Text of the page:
The chemical attack on Khan Sheikhoun confused observers. Why was the town targeted using these prohibited weapons when the regime had achieved some progress, at least in terms of postponing its fate and its president’s fate? There are several questions. Since its situation has become better, did the regime want to benefit from this to fatally strike the opposition?

Is it true that the regime lacks the sufficient number of troops on the ground and now depends on other tools, despite their danger, to achieve victories? Was attacking Khan Sheikhoun a test for Trump? Does the American strike serve the party which calls for resuming the war and which considers anything other than that as a losing settlement? Does Iran benefit now that the possibility of a Russian-American agreement on Syria has decreased?

Putin will not let the American strike pass without a response but the options are limited. In 2013, he succeeded in tricking Obama. He gave him the Syrian chemical arsenal and practically guaranteed the safety of the regime and kept the American army away from the Syrian arena. Obama was thrilled with this gift as he thought Syria was a trap and did not view it as an opportunity.

It’s clear that the American strike poisoned relations between Washington and Moscow. America’s restoration of its prestige restores the axis in support of it. Any American decision to arm the moderate opposition will worry Putin and it warns that – for Russia – Syria will no longer be an opportunity but a trap which consequences are unknown.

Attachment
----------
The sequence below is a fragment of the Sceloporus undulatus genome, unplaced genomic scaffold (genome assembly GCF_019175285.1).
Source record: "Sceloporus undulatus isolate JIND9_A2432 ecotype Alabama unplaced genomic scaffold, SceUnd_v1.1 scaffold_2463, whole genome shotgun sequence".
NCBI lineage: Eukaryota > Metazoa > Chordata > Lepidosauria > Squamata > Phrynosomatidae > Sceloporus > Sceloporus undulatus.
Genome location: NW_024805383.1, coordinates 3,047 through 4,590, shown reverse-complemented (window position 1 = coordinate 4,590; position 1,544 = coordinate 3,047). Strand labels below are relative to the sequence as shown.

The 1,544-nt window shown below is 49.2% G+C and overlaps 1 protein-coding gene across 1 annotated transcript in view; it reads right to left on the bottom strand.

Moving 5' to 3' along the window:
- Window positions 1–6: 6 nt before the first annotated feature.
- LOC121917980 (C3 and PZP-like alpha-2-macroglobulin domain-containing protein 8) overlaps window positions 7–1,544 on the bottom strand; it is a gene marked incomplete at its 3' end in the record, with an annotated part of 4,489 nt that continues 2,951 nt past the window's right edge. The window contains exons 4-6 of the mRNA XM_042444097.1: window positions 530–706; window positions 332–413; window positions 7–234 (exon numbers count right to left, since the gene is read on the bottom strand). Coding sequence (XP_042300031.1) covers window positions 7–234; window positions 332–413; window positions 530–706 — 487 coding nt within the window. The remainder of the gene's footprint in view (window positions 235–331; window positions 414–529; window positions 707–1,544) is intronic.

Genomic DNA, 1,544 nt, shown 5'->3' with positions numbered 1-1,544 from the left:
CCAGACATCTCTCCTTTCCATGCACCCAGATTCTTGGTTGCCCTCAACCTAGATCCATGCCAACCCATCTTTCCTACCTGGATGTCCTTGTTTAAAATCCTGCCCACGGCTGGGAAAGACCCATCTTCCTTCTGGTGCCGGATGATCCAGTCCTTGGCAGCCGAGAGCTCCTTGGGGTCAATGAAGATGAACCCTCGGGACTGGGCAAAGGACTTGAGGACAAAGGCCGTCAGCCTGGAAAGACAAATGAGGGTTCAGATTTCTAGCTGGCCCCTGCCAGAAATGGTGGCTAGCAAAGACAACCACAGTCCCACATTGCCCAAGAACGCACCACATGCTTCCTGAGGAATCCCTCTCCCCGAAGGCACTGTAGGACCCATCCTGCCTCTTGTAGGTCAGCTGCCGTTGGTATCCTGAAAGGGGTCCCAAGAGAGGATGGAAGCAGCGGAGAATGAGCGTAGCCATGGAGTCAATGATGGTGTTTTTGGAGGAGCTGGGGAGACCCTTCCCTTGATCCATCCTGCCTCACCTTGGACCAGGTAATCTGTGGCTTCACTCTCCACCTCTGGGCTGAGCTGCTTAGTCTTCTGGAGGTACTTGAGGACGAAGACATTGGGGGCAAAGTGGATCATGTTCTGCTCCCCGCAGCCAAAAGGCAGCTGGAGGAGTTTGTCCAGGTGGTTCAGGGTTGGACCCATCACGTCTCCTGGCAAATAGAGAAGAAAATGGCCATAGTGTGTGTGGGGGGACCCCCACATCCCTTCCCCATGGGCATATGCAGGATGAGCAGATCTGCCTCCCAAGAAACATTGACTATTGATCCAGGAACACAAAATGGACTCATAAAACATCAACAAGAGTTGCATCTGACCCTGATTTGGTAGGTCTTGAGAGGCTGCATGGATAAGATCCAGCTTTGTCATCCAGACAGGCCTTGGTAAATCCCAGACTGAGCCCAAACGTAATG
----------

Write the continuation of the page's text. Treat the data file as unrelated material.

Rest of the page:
Trump’s strike somehow isolated the Syrian regime again and struck Russia’s image. It is early to assert that Putin’s only option is to deepen the alliance with Iran and engage in a long-term confrontation in the Middle East. This is a costly option, which the Russian economy cannot afford.

During the past weeks, the option of a Russian Syria took the lead. It’s clear that Putin is pulling the strings. He exhausted the moderate opposition more than he exhausted ISIS and al-Nusra Front. Many ended up agreeing that a Russian Syria is an acceptable solution. Then the Khan Sheikhoun massacre happened and it was followed by the American strike. The entire scene thus changed.

Your weak opponent is your best ally. Putin most probably misses the phase of Obama’s term. Obama adopted the policy of evading traps and this turned crises into opportunities for his rivals. Putin must reshuffle his cards because Trump also loves to assume the role of the playmaker and to plan surprises.

What’s painful is that all these horrible games are being played on Arab fields. It’s become ordinary for Arabs to live between two massacres. Shortly after recovering from the atrocities of the Khan Sheikhoun massacre, two bloody blasts targeted churches in Tanta and Alexandria. Oh my God.

This article was first published in the Al Sharq al-Awsat on April 10, 2017.
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Ghassan Charbel is the Editor-in-Chief of London-based Al-Hayat newspaper.

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Last Update: Wednesday, 20 May 2020 KSA 09:53 - GMT 06:53
Disclaimer: Views expressed by writers in this section are their own and do not reflect Al Arabiya English's point-of-view.